In recent years, a considerable, and growing, percentage of individuals eat their meals outside their home. Although this is not recommended by nutrition professionals or health and nutrition policies, it is a habit that has become part of the daily life of a large section of the middle classes, mainly due to the pace of modern life. The following factors have been associated with this increase in eating out: a lack of time to prepare food at home; greater convenience; more women in the job market; a decrease in the mean number of inhabitants per household and an increase in the availability of this type of service.8

Eating out has also become a habit among the elderly, although for this population group, the activity has significant diferences when compared with other sections of the population. It is important to note that the significance of eating out among the elderly population has not been assessed in great detail in Brazilian scientific literature. There is an assumption of the greater quality of food made in the home without considering the social factors involved for elderly individuals who live alone.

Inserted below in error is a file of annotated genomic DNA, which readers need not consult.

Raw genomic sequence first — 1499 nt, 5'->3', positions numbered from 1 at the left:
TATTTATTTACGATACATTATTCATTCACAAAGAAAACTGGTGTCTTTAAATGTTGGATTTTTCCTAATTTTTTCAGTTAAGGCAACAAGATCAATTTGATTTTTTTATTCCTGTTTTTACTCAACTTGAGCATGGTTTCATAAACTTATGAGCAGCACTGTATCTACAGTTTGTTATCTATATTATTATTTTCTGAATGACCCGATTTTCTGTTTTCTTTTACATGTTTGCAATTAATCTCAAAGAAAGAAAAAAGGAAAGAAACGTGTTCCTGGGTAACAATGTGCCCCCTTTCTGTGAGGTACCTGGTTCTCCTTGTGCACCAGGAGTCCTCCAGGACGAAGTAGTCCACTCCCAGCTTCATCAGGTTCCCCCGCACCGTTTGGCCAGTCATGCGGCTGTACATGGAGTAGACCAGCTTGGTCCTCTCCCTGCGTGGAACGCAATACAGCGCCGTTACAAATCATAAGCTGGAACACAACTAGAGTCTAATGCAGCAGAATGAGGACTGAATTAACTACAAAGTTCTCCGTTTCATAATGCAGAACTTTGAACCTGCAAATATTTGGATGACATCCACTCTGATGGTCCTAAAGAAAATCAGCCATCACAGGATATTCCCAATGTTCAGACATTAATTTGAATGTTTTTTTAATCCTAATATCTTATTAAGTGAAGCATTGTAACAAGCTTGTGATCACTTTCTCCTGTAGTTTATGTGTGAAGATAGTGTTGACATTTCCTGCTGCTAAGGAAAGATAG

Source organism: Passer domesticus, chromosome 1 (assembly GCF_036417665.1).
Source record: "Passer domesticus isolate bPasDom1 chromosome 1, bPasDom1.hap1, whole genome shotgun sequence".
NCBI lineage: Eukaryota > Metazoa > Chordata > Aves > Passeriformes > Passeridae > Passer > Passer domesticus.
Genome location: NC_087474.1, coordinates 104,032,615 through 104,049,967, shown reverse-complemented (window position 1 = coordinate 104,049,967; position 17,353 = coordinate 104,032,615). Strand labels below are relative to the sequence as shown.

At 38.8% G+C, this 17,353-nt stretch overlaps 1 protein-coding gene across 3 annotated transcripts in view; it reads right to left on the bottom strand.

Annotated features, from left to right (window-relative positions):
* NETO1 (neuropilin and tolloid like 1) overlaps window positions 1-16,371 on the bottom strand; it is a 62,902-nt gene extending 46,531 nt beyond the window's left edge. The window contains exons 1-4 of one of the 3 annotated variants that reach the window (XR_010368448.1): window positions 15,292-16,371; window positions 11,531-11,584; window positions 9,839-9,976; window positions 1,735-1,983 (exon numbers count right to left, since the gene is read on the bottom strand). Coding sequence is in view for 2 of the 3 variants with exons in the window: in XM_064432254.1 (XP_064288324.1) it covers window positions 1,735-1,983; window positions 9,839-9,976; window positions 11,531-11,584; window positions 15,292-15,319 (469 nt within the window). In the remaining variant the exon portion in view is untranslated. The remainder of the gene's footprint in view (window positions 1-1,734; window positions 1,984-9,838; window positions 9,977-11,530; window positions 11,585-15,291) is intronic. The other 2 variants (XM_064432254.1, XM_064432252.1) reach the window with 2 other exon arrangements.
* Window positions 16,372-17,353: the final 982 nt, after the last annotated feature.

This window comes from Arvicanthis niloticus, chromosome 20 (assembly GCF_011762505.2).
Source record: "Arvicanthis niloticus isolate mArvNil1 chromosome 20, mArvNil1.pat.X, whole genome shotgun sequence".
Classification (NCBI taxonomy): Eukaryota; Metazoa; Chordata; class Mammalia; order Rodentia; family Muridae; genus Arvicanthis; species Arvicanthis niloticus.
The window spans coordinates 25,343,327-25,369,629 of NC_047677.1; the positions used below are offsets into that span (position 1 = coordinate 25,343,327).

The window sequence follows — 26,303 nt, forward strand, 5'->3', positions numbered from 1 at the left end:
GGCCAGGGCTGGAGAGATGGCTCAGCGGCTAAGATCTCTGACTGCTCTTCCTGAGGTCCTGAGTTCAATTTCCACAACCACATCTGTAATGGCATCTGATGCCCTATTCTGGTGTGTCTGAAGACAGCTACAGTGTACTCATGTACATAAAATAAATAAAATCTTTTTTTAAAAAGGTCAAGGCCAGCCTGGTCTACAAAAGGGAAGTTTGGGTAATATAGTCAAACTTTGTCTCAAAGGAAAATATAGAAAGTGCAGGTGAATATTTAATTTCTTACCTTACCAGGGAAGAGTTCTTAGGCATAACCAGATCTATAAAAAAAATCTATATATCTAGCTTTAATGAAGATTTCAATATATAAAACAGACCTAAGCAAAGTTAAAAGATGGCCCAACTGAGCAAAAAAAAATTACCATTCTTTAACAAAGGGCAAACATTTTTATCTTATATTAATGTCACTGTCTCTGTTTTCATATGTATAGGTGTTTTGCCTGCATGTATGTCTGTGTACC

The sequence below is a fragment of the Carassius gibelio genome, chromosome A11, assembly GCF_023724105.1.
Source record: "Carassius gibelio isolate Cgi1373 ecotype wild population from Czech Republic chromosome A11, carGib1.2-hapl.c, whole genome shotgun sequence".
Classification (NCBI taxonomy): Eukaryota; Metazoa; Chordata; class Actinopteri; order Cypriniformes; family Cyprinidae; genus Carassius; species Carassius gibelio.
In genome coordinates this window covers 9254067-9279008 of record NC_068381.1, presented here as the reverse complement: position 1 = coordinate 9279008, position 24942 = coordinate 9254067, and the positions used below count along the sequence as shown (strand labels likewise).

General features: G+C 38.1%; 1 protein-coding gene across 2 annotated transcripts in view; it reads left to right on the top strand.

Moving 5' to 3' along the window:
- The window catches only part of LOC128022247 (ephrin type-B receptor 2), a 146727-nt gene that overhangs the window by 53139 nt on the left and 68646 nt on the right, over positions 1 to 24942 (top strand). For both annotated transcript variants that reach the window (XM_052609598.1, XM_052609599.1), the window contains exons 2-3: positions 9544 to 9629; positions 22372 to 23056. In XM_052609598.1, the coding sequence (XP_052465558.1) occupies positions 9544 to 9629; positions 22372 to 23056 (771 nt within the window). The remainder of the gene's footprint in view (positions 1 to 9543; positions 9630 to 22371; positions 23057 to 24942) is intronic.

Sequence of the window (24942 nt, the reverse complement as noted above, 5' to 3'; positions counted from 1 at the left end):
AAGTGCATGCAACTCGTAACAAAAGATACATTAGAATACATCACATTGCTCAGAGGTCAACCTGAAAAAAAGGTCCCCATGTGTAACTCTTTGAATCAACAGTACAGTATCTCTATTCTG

The aim of the present study was to gain an understanding of the significance and feelings associated with the eating habits of the elderly, based on their symbolic and subjective dimensions, as well as how the individuals felt about these practices, which promote different types of interaction and social cohesion in this population.

Therefore, the aim of the present study was to analyze the significance of eating out for the elderly based on elements of the Social Sciences, Health and Human Sciences.

METHODOLOGY